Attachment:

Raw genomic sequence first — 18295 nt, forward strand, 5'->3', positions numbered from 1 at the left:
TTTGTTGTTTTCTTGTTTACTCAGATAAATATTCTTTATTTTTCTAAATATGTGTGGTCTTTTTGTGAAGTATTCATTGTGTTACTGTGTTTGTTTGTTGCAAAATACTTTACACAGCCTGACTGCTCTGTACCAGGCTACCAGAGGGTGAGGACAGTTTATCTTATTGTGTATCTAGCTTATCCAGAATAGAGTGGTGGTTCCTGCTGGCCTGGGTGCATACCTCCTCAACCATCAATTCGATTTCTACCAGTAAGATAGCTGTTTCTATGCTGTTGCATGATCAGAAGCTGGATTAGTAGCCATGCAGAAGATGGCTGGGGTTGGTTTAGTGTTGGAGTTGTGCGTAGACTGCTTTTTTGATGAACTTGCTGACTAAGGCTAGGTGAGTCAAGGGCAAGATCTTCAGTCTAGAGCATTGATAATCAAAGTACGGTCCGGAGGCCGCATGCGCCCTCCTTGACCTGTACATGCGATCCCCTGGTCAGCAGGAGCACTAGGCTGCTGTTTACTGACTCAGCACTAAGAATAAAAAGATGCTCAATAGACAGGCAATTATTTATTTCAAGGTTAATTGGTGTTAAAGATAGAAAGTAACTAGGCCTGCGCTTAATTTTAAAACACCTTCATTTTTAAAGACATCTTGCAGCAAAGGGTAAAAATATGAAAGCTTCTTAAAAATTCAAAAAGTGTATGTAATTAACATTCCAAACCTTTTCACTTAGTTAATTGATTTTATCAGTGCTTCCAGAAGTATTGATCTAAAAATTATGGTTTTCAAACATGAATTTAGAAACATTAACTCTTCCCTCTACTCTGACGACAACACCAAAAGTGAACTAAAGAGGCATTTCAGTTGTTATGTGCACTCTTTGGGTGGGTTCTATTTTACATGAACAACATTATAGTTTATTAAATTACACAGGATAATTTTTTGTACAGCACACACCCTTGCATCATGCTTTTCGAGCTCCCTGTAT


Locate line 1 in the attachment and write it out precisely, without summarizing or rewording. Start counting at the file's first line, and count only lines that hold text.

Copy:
Raw genomic sequence first — 18295 nt, forward strand, 5'->3', positions numbered from 1 at the left: